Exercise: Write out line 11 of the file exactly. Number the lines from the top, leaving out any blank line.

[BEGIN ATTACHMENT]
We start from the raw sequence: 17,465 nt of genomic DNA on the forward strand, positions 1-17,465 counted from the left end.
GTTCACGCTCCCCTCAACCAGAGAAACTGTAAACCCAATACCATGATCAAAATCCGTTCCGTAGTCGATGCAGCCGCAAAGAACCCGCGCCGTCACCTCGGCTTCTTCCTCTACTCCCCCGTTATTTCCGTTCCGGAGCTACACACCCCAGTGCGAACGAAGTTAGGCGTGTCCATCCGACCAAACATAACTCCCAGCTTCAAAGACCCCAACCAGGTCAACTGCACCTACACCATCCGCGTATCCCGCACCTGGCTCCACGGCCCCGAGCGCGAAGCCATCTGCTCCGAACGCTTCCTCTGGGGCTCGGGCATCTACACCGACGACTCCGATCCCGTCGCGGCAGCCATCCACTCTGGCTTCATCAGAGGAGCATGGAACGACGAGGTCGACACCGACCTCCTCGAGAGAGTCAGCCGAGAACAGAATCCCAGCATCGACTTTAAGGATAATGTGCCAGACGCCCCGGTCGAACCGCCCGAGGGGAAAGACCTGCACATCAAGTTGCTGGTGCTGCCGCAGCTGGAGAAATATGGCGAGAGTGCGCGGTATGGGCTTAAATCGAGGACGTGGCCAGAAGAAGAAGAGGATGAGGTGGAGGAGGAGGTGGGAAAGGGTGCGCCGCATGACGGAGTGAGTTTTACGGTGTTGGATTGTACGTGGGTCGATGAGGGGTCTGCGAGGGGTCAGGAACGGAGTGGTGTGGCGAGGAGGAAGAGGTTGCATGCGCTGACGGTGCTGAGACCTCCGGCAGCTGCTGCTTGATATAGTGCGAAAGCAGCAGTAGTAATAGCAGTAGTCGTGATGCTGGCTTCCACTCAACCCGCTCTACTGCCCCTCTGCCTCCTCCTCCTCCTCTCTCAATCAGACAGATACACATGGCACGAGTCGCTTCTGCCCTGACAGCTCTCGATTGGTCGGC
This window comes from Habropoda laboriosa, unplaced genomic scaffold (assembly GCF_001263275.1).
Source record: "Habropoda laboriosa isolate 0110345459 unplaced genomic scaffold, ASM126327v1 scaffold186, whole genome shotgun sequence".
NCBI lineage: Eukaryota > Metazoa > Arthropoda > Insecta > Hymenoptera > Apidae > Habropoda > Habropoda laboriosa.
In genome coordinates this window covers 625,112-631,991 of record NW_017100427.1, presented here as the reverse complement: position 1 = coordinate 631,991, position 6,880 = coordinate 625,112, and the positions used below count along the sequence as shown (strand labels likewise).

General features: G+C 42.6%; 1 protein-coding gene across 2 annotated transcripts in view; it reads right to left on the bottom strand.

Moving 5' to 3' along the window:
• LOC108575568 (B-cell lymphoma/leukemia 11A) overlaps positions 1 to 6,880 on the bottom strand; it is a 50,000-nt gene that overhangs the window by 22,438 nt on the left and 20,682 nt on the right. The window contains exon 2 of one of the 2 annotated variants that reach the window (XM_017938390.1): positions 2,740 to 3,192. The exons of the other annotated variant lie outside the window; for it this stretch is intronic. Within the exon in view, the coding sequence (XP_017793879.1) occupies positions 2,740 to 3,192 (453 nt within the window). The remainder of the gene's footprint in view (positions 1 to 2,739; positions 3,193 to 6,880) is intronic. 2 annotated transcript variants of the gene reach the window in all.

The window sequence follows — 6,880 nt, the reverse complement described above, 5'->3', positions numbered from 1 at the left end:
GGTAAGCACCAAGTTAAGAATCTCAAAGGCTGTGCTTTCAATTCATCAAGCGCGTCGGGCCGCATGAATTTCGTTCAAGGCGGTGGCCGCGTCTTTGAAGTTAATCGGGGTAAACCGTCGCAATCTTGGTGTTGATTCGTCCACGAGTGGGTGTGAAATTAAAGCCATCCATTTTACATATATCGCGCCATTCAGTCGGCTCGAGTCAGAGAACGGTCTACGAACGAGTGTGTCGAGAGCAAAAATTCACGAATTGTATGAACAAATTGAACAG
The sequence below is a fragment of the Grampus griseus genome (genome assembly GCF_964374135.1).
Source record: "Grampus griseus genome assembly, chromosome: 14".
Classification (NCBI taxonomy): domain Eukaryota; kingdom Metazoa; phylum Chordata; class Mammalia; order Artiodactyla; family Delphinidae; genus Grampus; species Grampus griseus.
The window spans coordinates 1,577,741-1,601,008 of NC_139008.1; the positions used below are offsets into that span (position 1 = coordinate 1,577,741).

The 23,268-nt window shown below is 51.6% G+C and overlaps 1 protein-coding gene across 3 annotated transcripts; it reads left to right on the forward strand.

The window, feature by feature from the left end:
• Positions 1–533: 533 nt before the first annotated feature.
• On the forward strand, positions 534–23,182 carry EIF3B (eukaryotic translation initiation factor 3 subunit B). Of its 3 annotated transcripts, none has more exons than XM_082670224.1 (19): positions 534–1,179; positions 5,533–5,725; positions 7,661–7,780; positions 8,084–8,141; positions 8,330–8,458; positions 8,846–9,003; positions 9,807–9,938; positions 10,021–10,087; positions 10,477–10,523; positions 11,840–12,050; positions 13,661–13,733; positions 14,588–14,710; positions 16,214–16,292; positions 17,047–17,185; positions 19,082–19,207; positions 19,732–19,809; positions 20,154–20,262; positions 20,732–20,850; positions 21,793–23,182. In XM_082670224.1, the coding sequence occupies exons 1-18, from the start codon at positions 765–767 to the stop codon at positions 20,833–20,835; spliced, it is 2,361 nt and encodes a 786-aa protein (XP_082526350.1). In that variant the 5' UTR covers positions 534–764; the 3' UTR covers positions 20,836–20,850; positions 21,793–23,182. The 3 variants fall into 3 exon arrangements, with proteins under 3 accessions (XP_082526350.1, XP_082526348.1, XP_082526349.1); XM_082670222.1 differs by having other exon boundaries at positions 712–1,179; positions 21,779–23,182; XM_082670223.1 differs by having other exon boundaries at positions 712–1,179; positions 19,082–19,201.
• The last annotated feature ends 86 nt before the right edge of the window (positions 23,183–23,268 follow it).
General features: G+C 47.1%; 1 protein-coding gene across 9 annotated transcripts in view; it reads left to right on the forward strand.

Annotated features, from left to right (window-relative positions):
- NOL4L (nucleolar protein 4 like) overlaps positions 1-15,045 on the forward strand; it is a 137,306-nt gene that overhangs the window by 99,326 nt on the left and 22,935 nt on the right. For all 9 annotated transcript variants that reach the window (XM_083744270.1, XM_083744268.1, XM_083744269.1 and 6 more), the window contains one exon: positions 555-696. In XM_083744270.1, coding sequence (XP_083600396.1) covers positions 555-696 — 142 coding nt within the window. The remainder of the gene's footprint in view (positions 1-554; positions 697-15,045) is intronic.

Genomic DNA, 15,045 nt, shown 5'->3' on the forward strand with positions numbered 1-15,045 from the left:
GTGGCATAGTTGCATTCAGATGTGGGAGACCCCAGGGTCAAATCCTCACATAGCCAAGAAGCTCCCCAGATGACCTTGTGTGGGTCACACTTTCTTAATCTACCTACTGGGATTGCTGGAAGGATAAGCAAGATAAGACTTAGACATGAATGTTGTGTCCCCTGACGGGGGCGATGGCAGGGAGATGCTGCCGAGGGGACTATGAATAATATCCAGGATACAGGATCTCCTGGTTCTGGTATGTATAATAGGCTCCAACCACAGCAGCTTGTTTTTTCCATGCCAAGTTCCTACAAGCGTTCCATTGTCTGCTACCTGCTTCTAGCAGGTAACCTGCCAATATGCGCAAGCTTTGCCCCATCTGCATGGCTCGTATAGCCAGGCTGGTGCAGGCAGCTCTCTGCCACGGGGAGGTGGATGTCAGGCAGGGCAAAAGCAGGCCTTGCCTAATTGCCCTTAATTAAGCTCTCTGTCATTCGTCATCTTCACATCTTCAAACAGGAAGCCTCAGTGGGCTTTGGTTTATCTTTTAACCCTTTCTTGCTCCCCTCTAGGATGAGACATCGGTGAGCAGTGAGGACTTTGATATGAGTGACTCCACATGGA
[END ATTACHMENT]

GGTAAGCACCAAGTTAAGAATCTCAAAGGCTGTGCTTTCAATTCATCAAGCGCGTCGGGCCGCATGAATTTCGTTCAAGGCGGTGGCCGCGTCTTTGAAGTTAATCGGGGTAAACCGTCGCAATCTTGGTGTTGATTCGTCCACGAGTGGGTGTGAAATTAAAGCCATCCATTTTACATATATCGCGCCATTCAGTCGGCTCGAGTCAGAGAACGGTCTACGAACGAGTGTGTCGAGAGCAAAAATTCACGAATTGTATGAACAAATTGAACAG